APPEAL from the Circuit Court of Cook County; the Hon. SAUL A.
EPTON, Judge, presiding.
MR. PRESIDING JUSTICE STAMOS DELIVERED THE OPINION OF THE COURT:
Defendant, Edward Brooks, was charged in two indictments with attempt rape and indecent liberties with a child, and with rape, indecent liberties with a child, and contributing to the delinquency of a minor. On April 15, 1970, defendant pleaded guilty to the charge in each indictment of indecent liberties with a child. *fn1 He was granted probation for five years, with the first year to be served in Cook County Jail with credit for the four months served awaiting trial.
On November 20, 1970, while still on probation, defendant was arrested for armed robbery. The charge was reduced to petty theft, and, on December 23, 1970, defendant was found guilty and sentenced to serve nine months in the House of Correction. On March 24, 1971, a warrant was issued for defendant's arrest based on his failure to report to his probation officer. On August 13, 1971, a rule to show cause why defendant's probation should not be revoked was issued.
On September 3, 1971, a hearing was conducted on the rule to show cause. Defendant appeared with the same counsel who represented him at his April 15, 1970, court appearance. Defendant, through his counsel, stipulated that he had been convicted of petty theft on December 23, 1970. The report of proceedings in that case was introduced into evidence.
Defendant's counsel suggested to the trial judge that, based on the transcript of the petty theft conviction, the evidence did not support a finding of guilty in that case, and should not be a basis for a finding of violation of probation. Counsel stated that defendant's counsel in that proceeding was incompetent. The trial judge then stated: "I am not sitting as a reviewing judge, I can't review another judge's order." Counsel argued that the law allows the trial court to "go behind the conviction" in order to look at the facts of the case. The trial judge responded that he could not do that.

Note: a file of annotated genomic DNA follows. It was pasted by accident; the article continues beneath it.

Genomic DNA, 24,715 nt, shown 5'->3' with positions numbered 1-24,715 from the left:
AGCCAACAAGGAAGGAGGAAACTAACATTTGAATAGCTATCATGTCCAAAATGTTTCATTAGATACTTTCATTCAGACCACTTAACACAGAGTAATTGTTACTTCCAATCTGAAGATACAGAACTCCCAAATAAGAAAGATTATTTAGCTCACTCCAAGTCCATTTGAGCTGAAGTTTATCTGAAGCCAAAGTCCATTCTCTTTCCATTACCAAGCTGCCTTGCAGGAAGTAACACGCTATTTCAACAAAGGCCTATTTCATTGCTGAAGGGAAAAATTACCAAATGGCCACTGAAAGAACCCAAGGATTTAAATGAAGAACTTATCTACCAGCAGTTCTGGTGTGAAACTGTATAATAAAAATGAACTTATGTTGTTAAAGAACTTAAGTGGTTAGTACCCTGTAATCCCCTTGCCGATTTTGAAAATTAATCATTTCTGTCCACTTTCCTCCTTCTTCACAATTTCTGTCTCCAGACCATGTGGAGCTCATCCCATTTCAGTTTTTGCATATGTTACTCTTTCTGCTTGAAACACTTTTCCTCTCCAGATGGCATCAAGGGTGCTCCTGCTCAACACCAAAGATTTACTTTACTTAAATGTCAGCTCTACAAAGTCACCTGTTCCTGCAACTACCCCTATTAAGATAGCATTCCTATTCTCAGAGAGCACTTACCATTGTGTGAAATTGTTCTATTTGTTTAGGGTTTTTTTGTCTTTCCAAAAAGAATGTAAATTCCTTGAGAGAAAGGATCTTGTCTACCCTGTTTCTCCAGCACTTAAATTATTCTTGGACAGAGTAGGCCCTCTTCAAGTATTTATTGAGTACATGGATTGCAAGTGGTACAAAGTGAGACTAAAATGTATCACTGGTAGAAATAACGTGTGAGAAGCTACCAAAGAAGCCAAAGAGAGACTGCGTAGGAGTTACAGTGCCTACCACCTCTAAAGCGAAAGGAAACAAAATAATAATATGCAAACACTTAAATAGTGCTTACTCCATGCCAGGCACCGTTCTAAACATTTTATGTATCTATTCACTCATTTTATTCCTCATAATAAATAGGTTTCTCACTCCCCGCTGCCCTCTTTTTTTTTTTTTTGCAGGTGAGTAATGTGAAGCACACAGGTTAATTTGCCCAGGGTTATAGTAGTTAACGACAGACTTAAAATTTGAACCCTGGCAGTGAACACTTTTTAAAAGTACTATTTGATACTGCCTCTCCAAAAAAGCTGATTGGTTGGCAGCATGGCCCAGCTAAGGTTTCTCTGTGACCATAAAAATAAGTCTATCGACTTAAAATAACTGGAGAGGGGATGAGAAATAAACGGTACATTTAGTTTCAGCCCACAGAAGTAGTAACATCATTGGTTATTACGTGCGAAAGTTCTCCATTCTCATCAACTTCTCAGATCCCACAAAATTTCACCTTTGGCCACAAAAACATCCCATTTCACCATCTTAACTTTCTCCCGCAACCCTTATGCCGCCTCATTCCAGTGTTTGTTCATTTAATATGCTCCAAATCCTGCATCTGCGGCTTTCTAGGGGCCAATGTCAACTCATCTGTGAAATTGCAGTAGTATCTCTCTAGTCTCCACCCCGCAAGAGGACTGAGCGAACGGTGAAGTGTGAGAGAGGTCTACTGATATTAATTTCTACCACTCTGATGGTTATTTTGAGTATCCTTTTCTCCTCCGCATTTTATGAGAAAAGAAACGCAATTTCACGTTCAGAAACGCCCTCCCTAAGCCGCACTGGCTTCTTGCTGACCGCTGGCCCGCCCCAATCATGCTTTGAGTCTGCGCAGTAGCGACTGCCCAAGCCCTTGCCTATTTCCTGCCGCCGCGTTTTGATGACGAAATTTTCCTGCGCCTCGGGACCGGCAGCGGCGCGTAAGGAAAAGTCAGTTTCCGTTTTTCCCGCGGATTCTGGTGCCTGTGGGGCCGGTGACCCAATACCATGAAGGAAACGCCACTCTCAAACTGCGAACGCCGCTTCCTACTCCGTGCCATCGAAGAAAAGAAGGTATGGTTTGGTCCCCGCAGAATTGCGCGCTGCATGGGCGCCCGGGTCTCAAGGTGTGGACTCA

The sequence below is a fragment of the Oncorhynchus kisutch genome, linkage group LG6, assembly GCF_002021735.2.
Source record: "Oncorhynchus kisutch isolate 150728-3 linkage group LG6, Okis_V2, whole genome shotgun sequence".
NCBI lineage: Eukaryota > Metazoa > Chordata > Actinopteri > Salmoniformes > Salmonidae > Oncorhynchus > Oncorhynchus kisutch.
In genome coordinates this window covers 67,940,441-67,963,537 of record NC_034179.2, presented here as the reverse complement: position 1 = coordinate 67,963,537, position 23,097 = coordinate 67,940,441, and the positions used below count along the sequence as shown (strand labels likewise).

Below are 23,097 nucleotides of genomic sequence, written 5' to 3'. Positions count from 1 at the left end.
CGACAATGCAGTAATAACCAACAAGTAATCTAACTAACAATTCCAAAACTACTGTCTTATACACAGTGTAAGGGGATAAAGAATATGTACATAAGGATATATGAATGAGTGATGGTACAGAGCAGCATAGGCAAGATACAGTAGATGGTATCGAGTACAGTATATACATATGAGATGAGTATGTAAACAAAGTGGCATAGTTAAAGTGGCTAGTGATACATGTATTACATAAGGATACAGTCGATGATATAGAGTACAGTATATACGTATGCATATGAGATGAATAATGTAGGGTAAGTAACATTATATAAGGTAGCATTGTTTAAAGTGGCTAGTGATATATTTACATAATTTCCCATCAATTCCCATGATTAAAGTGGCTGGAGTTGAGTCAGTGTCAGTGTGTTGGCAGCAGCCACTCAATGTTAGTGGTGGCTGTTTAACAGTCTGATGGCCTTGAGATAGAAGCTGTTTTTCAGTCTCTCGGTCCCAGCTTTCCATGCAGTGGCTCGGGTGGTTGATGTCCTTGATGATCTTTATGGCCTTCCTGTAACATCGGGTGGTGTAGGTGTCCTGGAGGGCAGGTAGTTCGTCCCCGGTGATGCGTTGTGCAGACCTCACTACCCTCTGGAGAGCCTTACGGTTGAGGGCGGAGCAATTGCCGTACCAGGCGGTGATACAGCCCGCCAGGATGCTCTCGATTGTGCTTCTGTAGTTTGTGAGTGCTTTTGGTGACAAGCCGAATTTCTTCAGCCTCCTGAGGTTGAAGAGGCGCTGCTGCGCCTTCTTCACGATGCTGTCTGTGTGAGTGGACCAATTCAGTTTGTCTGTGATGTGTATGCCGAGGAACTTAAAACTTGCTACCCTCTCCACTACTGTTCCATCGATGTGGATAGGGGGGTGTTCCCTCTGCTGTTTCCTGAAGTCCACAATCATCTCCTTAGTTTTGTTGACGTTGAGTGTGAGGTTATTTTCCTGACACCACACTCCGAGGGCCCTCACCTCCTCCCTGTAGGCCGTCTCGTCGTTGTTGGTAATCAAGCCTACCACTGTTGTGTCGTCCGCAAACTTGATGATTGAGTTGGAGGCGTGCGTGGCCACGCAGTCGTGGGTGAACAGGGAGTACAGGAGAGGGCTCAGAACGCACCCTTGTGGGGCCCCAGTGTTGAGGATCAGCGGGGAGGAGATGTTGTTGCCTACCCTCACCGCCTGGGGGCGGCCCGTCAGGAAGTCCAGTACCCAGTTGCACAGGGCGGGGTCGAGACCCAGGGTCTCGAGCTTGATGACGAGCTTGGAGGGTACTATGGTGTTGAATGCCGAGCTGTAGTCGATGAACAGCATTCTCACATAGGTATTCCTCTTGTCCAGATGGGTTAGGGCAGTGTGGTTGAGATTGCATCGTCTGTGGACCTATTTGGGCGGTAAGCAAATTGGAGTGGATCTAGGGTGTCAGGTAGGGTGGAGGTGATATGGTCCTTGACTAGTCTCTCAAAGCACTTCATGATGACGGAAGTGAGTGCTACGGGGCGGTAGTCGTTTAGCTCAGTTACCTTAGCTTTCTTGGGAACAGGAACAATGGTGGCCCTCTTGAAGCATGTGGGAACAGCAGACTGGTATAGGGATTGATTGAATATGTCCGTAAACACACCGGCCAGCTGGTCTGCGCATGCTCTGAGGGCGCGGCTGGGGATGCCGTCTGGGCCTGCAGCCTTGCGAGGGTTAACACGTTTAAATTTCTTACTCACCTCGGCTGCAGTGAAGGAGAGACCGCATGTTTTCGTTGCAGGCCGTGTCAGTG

A hearing in aggravation and mitigation was then held, wherein the prosecution stated that defendant had been convicted of petty theft on April 3, 1969. Defendant then proclaimed his innocence in connection with the petty theft conviction of December 23, 1970, and further stated that he did not have time to consult with his attorney prior to that trial. The trial judge stated: "I read the transcript. I wish I could go behind the transcript, I can't, there has been a finding." An order was then entered revoking defendant's probation, and sentencing him to concurrent terms of not less than four or more than five years in the penitentiary.
On appeal defendant requests that his sentence be set aside, and probation reinstated. He contends that "the trial judge erred in ruling that he could not go behind the conviction which was the basis of the probation violation even though the court apparently believed that there was insufficient evidence on which to base a finding of probation violation."
The conditions of probation, as enumerated in Illinois Revised Statutes, 1971, ch. 38, par. 117-2, are in pertinent part:
"(a) A person admitted to probation shall be subject to the following conditions:
(1) Not violate any penal statute or ordinance of any jurisdiction."
Subsequent to provisions concerning a hearing on the issue of probation violation, Illinois Revised Statutes 1971, ch. 38, par. 117-3 (d) provides:
"If the court determines that a condition of probation has been violated, the court may alter the conditions of probation or imprison the probationer * * *." (Emphasis added).
• 1, 2 Termination of probation is a question which rests in the sound discretion of the trial judge, and his decision will not be overturned absent a clear showing of abuse. (People v. Williams, 130 Ill. App.2d 192, 264 N.E.2d 589.) A violation of probation must be shown by a preponderance of the evidence. People v. Crowell, 53 Ill.2d 447, 292 N.E.2d 721.
Proof of a violation of a penal statute or ordinance by a preponderance of the evidence may result in revocation of probation. (People v. Crowell, supra; People v. Lee, 5 Ill. App.3d 421, 283 N.E.2d 740.) A trial judge, in his discretion, however, may allow a defendant to explain the circumstances surrounding his subsequent conviction. (See People v. Ward, 4 Ill. App.3d 631, 281 N.E.2d 703; People v. Mosley, 2 Ill. App.3d 375, 276 N.E.2d 455.) However, it is not necessary for a trial judge to conduct a trial de novo or to "go ...